Additionally, we know that part of climate disaster response is discovering and investing in adaptation. That's why we have provided dozens of fruit tree saplings to individual's yards, school properties, and local public spaces. Using traditional native and naturally-aligned planting techniques, we are also increasingly testing new and/or previously used medicinal and food plant species that may grow more effectively in this changing world. 

Our hope is to pollinate the future, and promote food sovereignty, by actively engaging in thoughtful and resilient rebuilding efforts. 

Please consider donating generously in order to help us all take GIANT STEPS TOWARD a just transition and direct support for our South Louisiana communities impacted by climate disasters.

Ndn Bayou Food Forest -
Food Sovereignty Project

If you search up pro-oil or right-wing conversations around the now-operational Bayou Bridge Pipeline, they have easily spun the effects of the intense struggle to stop the pipeline as one of failure. In short, we were not able to stop ETP's slimy snake from winding its way through precious swamplands. For them, that's all they see. For them, the ultimate financial success of the pipeline is all that matters. 

The thing is, we don't see that campaign as a loss. Not only was it the beginning and deepening of life-long relationships, and a spark for continuing resistance in Louisiana and beyond, but there was an amazing win by keeping Bayou Bridge from destroying the land where the LELV Camp was located.  

That 11 acres in Indian Bayou, Louisiana, is by far one of the proudest projects we have created to date.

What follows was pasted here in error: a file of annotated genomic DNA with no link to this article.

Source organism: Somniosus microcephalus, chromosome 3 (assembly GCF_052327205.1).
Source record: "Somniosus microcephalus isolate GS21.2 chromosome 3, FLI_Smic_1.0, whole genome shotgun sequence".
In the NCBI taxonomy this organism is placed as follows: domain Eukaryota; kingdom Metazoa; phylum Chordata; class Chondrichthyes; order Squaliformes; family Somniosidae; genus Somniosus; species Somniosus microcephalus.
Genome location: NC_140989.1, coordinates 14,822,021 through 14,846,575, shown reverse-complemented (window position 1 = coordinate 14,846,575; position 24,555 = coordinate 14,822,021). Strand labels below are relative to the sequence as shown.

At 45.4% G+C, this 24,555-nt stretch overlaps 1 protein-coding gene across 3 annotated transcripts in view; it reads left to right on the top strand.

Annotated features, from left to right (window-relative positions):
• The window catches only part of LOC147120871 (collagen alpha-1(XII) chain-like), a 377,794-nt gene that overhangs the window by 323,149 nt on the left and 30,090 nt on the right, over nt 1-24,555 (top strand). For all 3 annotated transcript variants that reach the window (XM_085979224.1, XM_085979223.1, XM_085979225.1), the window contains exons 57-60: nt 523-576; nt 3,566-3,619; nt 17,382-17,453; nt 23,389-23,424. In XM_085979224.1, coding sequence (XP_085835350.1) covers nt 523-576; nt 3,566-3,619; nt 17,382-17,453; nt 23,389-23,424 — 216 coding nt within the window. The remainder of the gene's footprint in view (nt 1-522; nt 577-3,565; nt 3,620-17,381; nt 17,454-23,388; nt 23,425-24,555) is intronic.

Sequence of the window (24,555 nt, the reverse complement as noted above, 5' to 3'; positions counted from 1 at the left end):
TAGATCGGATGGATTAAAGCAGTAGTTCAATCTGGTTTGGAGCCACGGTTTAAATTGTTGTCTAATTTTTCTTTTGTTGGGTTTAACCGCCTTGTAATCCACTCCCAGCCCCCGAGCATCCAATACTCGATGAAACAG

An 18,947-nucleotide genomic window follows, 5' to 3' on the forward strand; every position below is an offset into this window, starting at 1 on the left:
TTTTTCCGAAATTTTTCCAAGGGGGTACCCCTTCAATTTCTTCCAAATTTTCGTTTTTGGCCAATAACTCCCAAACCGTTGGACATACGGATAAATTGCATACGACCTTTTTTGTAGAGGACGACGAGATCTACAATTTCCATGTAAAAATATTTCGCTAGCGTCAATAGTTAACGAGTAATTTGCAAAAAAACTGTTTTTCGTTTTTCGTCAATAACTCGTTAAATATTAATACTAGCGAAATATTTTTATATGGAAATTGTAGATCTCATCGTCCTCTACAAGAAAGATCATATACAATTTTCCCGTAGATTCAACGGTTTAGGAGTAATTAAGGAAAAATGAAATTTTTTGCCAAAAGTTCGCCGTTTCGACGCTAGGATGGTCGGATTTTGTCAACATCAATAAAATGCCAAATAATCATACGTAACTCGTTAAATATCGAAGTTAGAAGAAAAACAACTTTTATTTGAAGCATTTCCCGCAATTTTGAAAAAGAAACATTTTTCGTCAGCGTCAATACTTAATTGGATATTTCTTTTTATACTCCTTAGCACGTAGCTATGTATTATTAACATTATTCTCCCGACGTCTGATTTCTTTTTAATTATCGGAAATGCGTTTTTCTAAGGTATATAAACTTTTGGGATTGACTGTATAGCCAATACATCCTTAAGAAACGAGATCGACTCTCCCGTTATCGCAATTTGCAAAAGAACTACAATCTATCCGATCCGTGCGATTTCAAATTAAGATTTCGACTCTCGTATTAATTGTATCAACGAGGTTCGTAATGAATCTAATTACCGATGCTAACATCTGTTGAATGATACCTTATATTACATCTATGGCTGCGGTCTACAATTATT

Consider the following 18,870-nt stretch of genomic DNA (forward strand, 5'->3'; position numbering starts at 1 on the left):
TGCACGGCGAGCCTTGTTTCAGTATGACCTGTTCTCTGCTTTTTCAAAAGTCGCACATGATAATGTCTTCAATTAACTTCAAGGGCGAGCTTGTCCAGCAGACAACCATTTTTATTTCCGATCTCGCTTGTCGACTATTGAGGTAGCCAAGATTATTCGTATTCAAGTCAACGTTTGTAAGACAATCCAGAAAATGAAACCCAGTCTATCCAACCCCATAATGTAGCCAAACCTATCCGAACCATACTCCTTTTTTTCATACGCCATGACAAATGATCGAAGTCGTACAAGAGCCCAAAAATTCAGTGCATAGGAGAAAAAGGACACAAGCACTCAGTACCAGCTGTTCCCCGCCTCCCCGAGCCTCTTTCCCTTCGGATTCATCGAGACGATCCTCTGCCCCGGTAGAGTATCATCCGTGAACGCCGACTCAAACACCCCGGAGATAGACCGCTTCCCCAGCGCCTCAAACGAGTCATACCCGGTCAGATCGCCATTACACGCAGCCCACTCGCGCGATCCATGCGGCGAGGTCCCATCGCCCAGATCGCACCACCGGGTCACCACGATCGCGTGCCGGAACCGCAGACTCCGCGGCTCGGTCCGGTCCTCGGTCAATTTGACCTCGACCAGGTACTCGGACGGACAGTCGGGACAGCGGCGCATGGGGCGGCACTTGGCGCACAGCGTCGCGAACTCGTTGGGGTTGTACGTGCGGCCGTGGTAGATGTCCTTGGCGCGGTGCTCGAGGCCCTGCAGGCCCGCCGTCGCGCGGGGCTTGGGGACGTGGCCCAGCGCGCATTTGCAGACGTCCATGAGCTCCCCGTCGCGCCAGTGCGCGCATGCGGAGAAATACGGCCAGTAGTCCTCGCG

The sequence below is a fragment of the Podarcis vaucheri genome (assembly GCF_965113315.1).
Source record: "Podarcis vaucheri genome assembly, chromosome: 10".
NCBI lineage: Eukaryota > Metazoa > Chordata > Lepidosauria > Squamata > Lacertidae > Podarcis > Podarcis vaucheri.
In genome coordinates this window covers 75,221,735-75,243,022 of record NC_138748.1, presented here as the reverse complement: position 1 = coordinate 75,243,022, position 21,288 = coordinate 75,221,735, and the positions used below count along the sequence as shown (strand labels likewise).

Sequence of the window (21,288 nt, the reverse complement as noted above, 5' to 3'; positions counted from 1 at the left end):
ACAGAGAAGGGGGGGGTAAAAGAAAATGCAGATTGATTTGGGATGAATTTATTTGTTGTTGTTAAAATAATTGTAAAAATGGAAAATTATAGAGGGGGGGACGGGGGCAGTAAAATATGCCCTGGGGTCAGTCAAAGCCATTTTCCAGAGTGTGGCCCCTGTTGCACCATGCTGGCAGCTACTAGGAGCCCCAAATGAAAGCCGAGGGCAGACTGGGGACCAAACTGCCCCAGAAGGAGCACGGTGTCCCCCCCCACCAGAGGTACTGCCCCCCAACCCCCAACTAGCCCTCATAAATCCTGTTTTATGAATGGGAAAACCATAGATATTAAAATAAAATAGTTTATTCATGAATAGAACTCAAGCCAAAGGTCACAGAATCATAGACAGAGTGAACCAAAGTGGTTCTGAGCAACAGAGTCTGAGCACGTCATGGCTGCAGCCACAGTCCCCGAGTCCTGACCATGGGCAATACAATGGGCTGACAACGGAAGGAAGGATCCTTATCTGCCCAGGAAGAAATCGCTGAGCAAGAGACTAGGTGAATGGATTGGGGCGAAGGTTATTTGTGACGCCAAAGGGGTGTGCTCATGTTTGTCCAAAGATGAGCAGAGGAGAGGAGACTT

We call it Ndn Bayou Food Forest.

"We want to make food free. That means diversifying local production - a field that once grew only sugarcane for fuel ethanol now grows avocados, sweet potatoes, mulberries, bananas, beans, kale, figs, catfish, okra, watermelon, squash, turmeric, basil, broccoli, cabbage, collards, and more.

(Ndn Bayou Food Forest's) strategy is to amplify our impact by producing and distributing not just food or medicine harvests, but the food and medicine plants themselves, thereby seeding not just one food forest but dozens, eventually hundreds."

Through our local community partnerships, have given away thousands of sweet potato plants, as well as other valuable perennials such as elderberry, banana, sunchokes, turmeric, and many different annual crops.

Our hope is that soon these gifts will be able to be accompanied by public demonstrations and skill-shares.

The good news is that every year, we find ourselves with a bigger surplus of consumable crops as our food forest develops and our soil improves. In 2022, "we expect to give away many more pounds of greens, beans, squash, figs, avocados, bananas, plantains, watermelon, okra, citrus, and more."

Please consider donating to GIANT STEPS TOWARD a JUST TRANSITION, your donation will directly support this land-based, native-led, environmental and climate justice-committed, food sovereignty project. 

Campaign Ended

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Campaign Ended


68 Supporters

50% of $15,000 goal

Movement Training Network

A 501(c)(3) Public Charity

EIN 86-1287825